Opposition to the bill came from a variety of organizations, including Planned Parenthood of the Rocky Mountains, the Colorado Organization for Latina Opportunity and Reproductive Rights, New Era Colorado, the American Civil Liberties Union of Colorado, and the Interfaith Alliance of Colorado, among others.

Audrey Hartfield, a graduate student fellow at Cobalt Advocates, a reproductive rights advocacy organization based in Colorado, argues that the notion of fetal personhood is merely an ideological concept devoid of medical, scientific, or factual basis. According to Hartfield, it is utilized as a means to impose severe restrictions on abortion. She further adds that the Colorado Legislature has rejected 14 previous attempts to outlaw abortion within the state, and similar measures have also been voted down by the residents of Colorado.

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According to Hartfield, Coloradans have consistently emphasized that the government should not interfere with an individual’s choice to have an abortion. Additionally, the data supports this perspective. Hartfield asserts that states with comprehensive abortion protections have better maternal and infant health outcomes compared to states with total abortion bans, including lower rates of mortality.

The bill received support from all Republicans, while all Democrats opposed it, showing a clear division along party lines. During the hearing, both legislators and witnesses expressed criticism towards Colorado’s Reproductive Health Equity Act, which established the legal protection for abortion services in the state.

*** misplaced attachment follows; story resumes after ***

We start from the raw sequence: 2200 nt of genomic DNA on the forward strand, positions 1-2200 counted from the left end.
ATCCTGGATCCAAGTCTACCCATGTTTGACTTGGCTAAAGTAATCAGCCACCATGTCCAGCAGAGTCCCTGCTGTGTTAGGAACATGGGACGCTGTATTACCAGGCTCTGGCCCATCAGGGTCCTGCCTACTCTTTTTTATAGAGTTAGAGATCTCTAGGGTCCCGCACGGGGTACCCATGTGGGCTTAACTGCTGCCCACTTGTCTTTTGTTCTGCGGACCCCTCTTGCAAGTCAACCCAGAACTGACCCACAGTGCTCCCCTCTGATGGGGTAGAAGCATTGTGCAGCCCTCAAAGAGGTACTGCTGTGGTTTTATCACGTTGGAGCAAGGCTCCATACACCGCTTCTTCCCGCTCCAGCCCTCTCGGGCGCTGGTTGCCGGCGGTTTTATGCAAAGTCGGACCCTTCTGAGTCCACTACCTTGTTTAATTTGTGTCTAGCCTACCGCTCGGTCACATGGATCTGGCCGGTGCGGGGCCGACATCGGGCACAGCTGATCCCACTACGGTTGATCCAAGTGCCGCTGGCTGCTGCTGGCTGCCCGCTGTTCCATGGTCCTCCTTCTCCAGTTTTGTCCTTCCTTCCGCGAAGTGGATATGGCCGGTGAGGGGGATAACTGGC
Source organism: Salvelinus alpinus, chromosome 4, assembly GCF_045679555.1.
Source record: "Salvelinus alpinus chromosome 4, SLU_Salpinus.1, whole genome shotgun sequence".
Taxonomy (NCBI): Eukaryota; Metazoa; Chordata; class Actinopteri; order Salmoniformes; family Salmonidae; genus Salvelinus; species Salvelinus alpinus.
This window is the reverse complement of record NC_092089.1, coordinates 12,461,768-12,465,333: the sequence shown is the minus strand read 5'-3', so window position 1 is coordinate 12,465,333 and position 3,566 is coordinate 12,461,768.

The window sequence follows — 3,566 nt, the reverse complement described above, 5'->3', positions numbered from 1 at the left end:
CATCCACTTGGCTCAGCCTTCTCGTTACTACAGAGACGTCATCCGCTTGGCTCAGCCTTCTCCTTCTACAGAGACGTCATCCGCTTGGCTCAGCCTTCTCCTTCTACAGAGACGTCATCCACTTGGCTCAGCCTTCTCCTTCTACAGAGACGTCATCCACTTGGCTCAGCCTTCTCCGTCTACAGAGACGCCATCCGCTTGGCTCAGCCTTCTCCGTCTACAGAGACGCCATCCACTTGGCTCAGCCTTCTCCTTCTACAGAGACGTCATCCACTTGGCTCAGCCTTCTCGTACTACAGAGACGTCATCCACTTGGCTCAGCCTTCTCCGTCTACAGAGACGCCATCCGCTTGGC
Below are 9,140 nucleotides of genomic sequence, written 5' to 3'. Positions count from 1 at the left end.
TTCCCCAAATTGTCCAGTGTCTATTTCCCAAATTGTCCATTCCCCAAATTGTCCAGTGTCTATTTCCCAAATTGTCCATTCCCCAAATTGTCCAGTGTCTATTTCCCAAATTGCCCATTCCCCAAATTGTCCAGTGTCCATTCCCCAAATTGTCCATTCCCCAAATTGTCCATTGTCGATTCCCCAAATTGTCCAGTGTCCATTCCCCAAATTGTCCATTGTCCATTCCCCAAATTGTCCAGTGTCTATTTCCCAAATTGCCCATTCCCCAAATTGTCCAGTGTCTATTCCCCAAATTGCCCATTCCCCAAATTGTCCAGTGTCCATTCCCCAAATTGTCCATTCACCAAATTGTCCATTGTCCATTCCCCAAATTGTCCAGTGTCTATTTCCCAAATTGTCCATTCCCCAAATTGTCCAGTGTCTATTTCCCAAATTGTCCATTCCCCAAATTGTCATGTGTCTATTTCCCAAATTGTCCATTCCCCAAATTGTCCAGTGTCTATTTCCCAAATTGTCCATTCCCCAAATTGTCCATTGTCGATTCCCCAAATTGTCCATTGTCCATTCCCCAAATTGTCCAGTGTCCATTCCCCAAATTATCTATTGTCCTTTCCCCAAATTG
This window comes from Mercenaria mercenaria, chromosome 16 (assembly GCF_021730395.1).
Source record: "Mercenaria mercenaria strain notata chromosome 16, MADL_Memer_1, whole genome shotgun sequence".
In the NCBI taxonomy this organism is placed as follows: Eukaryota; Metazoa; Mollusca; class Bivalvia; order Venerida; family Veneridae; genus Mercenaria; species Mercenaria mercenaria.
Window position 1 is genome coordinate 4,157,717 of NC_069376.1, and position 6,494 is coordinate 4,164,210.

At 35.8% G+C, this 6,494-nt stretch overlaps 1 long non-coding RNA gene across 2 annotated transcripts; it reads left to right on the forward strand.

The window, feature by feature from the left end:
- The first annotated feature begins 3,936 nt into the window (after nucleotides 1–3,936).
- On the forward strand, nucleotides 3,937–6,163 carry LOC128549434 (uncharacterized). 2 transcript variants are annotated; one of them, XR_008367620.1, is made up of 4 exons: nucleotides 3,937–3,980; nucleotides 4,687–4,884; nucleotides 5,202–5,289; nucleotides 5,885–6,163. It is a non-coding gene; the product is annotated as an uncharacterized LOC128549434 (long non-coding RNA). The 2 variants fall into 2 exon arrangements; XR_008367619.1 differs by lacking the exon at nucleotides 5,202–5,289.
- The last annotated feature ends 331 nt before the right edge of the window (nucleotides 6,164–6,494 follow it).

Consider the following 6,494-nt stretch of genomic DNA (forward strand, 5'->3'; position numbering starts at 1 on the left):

Democratic state Representative Jenny Willford, a Northglenn Democrat, expressed her disagreement with the bill, stating that it was extreme and disconnected from the opinions of Colorado voters.

According to Willford, it is important to clarify that bills like 1224 are ineffective in safeguarding people’s health and well-being. He believes that such legislation is not about promoting accountability, but rather about exerting control over the bodies of pregnant individuals.

Monica Duran, a Wheat Ridge Democrat and Majority Leader, expressed her thoughts to reporters on Tuesday, highlighting the significance of Colorado’s commitment to ensuring access to reproductive health care. She emphasized that the bill’s failure sends a strong message about the state’s stance on this issue.

Duran expressed his strong opposition to the attack, stating that it aimed to criminalize various aspects that are unnecessary. He emphasized that they would persist in their fight and support their choices and the voices that speak out. Duran commended their state and legislators for their dedicated work on this matter.

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Personhood bills and bills that specifically target in vitro fertilization (IVF) have emerged in various state legislatures across the country this year. These bills have successfully passed in several states that are controlled by the Republican party.

The ‘Personhood’ bill dies in Colorado committee after more than 60 people testify, according to Colorado Newsline.